19. Texas woman pleads guilty to threatening judge in Trump​ case

    A Texas woman pleaded guilty on Nov. 10 to a charge of making threats against Judge Aileen Cannon of the US District Court for the Southern District of Florida. Tiffani Shea Gish pleaded guilty to one charge of interstate communications with a threat to kidnap or injure. Cannon currently oversees Donald Trump’s legal disputes around documents seized from his Mar-a-Lago residence. (Jurist)

  20. DoJ declines to prosecute Biden in documents case

    The US Department of Justice has found evidence that President Joe Biden willfully retained classified materials pertaining to military, intelligence, and national security matters after having served as vice president under Barack Obama, but has declined to prosecute, according to a report released Feb. 8.

    Under the leadership of Special Counsel Robert K. Hur, the team concluded prosecution would be inappropriate due to the fact that the evidence failed to establish the president’s guilt beyond a reasonable doubt. In addition, the report reasoned that if he were to stand before a jury, Biden would “likely present himself to a jury, as he did during our interview of him, as a sympathetic, well-meaning, elderly man with a poor memory.”

    White House lawyer Rick Sauber said in a statement that the Biden administration is “pleased” with the decision not to prosecute, but, “We disagree with a number of inaccurate and inappropriate comments in the Special Counsel’s report.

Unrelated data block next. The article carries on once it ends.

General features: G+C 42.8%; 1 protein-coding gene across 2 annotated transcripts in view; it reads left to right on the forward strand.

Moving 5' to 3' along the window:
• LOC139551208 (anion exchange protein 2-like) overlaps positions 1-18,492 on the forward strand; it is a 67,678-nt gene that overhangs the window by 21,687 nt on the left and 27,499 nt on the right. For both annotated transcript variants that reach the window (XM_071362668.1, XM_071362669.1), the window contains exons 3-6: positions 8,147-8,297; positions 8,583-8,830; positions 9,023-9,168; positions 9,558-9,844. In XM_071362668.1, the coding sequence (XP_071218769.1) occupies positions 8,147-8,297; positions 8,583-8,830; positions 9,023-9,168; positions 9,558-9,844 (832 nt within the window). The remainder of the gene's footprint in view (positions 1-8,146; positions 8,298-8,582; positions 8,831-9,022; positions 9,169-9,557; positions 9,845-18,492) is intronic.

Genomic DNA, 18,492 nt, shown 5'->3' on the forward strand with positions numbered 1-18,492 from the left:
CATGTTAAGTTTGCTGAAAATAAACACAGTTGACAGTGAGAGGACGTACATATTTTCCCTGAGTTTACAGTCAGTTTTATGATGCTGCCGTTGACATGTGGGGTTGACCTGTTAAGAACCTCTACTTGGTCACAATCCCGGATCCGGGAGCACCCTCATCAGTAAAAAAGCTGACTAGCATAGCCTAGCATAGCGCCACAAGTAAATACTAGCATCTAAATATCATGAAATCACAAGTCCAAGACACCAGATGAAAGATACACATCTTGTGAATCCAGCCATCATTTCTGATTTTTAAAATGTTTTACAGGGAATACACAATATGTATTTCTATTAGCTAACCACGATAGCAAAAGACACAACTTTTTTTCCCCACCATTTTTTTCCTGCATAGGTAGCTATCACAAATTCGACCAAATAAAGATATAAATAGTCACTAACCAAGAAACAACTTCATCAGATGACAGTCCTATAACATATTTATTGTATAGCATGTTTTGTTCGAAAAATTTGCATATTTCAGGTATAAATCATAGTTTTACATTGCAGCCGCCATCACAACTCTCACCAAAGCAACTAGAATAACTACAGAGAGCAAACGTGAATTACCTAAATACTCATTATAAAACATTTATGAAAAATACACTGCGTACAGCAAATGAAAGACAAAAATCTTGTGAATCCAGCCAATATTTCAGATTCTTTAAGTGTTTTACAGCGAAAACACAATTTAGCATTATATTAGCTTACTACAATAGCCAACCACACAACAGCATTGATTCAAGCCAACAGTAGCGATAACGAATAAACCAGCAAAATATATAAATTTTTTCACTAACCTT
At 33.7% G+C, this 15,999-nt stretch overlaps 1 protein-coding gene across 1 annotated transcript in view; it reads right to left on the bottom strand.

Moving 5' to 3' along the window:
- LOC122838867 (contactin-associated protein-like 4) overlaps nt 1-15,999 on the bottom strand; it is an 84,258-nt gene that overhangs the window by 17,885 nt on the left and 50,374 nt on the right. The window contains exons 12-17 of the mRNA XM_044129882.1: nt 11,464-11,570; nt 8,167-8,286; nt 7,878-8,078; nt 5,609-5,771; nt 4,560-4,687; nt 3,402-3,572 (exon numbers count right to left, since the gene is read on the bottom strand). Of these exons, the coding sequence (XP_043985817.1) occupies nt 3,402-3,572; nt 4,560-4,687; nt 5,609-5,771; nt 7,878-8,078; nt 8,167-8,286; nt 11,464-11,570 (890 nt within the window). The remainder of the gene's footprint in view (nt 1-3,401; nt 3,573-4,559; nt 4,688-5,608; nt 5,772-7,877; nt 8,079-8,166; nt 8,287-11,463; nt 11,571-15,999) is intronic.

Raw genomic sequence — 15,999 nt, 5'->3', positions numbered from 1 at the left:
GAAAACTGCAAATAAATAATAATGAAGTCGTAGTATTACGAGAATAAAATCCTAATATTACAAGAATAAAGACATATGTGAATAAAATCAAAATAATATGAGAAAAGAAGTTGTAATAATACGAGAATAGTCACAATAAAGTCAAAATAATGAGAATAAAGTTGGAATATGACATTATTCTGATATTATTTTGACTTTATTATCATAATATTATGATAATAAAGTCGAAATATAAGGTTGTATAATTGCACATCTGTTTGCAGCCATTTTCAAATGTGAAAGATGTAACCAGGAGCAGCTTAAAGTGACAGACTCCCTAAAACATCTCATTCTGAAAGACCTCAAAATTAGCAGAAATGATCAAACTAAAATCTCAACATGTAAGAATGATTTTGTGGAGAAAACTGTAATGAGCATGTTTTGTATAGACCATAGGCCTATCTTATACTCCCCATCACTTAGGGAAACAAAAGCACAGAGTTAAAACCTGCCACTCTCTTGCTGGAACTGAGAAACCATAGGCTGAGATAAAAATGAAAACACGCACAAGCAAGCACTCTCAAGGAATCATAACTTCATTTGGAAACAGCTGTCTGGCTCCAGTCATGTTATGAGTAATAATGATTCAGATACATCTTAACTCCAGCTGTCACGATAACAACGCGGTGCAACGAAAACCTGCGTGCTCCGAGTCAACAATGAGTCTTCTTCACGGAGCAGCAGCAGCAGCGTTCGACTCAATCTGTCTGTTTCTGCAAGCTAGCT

21. US Marshals report increase in threats against judges

    The US House of Representatives Judiciary Subcommittee on Crime & Federal Government Surveillance held a hearing Feb. 14 with US Marshals Service Director Ronald Davis to discuss the agency’s response to threats against federal judges one day after Davis revealed to Reuters that threats against federal judges have skyrocketed across the country in the last year due to “politically driven violence.” (Jurist)

  22. Trump seeks to dismiss classified documents case

    Donald Trump asked the federal judge overseeing his trial concerning criminal retention of classified documents to dismiss the case based on a claim of presidential immunity. Trump currently faces 40 criminal charges in the case. His motion to dismiss only deals with the first 32 counts of the indictment against him, which deal with the willful retention of national defense information. (Jurist)

  23. Judge denies Trump motion to dismiss classified documents case​

    The Florida federal judge overseeing Donald Trump’s classified documents case denied April 4 an effort by the former president to dismiss the case based on the Presidential Records Act (PRA). Trump argued that the classified documents he allegedly retained following the end of his presidency were declassified under the PRA. However, Judge Aileen Cannon dismissed Trump’s arguments. (Jurist)

  24. Judge indefinitely delays Trump classified documents case​

    US District Judge Aileen Cannon in Florida indefinitely postponed the criminal trial of former president Donald Trump on May 7, moving the trial date back at least two months. Cannon vacated the previous May 20 trial date, finding that various pre-trial motions and issues regarding the Classified Information Procedures Act (CIPA) need to be addressed first. (Jurist)

  25. Bid to restrict Trump public statements in documents case denied

    US District Judge Aileen Cannon denied special counsel Jack Smith’s request to restrict Donald Trump’s public statements in the ongoing classified documents case against the former president. Smith had sought to bar Trump from making public statements that could endanger law enforcement agents participating in the investigation and prosecution. (Jurist)